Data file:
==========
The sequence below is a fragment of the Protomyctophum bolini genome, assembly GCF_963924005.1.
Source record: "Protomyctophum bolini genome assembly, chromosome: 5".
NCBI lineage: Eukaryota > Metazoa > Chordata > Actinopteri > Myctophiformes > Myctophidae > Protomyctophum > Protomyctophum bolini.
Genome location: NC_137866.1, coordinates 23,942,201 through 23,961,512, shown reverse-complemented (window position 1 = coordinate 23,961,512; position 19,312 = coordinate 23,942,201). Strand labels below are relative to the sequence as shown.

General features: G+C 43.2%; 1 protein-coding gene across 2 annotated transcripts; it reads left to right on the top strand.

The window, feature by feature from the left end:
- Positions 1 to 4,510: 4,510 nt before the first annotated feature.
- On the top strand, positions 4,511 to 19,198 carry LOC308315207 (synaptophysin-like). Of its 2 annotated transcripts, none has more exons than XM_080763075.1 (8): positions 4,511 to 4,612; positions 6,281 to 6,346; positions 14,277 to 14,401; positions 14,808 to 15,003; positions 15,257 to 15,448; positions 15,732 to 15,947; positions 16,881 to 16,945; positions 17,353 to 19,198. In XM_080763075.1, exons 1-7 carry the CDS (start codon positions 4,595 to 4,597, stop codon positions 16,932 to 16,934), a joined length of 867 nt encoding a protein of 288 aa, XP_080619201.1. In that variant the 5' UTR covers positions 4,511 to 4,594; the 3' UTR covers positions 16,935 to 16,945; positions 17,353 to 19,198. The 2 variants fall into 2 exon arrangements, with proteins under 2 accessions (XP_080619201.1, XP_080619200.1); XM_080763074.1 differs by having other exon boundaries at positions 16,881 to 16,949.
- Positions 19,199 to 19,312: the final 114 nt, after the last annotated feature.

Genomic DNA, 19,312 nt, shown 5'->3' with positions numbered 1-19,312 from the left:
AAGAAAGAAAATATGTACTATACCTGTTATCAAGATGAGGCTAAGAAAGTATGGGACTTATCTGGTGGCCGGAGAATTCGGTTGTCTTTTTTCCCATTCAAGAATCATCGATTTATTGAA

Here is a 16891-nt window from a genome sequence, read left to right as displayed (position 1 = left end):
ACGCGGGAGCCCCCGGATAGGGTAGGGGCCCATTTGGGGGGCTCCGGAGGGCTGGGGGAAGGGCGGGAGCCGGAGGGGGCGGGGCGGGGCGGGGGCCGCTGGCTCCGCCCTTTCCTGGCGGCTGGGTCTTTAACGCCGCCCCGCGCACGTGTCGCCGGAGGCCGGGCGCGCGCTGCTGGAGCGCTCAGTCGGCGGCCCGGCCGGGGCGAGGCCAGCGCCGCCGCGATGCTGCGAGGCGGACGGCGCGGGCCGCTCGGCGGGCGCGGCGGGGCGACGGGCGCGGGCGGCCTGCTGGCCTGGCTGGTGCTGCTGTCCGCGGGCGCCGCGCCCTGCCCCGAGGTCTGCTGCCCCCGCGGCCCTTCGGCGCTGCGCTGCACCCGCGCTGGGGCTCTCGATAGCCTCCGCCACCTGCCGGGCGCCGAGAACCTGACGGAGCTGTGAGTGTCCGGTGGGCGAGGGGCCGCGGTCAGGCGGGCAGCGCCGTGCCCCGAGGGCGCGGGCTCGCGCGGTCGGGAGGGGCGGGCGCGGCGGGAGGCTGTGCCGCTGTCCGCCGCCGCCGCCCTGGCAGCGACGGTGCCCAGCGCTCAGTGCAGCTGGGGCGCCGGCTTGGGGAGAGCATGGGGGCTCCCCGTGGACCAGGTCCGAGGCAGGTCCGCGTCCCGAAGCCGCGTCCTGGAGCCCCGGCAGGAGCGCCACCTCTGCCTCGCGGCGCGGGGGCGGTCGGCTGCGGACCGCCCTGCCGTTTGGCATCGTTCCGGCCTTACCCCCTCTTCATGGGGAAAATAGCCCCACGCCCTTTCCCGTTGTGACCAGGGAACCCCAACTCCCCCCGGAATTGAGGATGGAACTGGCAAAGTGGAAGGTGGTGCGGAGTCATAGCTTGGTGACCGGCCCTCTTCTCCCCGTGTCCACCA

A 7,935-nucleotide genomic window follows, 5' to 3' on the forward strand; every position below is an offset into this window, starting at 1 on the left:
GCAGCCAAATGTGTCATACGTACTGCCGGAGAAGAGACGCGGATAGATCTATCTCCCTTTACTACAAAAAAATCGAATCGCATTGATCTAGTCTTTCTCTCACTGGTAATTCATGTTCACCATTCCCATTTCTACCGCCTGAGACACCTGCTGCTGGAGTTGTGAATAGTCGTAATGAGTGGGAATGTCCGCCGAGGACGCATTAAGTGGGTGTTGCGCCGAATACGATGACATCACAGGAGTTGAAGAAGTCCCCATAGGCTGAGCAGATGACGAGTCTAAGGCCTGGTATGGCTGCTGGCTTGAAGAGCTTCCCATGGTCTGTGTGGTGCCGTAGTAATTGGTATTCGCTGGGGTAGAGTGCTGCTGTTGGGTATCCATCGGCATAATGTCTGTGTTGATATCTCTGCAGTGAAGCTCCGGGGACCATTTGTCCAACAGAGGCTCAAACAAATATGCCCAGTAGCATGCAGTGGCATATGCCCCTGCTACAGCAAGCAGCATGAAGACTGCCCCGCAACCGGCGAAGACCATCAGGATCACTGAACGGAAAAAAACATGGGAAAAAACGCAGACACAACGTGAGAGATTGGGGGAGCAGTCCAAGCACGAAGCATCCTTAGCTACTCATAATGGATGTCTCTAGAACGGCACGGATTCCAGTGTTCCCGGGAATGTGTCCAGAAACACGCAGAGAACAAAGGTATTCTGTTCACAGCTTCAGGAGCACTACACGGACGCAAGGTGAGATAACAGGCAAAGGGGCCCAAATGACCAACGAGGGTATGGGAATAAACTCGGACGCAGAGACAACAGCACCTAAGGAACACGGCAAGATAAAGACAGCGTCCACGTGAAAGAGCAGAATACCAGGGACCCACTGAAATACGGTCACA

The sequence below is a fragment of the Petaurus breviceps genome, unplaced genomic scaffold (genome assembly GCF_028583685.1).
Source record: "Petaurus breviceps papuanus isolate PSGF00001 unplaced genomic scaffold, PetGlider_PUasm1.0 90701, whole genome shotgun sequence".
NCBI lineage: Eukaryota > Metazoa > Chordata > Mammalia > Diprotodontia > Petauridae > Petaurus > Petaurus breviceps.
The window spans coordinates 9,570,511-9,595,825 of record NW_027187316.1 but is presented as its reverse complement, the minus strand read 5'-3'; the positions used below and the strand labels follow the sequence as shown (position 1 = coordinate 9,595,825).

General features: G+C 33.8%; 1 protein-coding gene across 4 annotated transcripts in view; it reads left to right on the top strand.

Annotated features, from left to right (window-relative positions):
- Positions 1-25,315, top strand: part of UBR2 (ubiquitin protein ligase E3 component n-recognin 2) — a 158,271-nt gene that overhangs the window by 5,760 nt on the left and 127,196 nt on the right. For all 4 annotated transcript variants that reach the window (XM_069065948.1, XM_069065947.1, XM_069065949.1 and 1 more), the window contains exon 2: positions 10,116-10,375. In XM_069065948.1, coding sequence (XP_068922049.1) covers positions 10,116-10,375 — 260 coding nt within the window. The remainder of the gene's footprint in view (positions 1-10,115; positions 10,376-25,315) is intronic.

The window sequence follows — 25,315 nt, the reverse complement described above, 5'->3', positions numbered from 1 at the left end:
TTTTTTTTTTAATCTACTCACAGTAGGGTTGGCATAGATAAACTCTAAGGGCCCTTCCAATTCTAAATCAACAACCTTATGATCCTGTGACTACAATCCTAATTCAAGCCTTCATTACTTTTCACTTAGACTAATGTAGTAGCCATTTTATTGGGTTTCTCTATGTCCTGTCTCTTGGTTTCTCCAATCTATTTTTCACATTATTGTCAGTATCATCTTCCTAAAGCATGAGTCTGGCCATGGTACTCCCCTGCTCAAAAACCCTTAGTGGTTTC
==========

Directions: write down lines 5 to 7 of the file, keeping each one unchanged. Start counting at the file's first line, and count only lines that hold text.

General features: G+C 43.2%; 1 protein-coding gene across 2 annotated transcripts; it reads left to right on the top strand.

The window, feature by feature from the left end:
- Positions 1 to 4,510: 4,510 nt before the first annotated feature.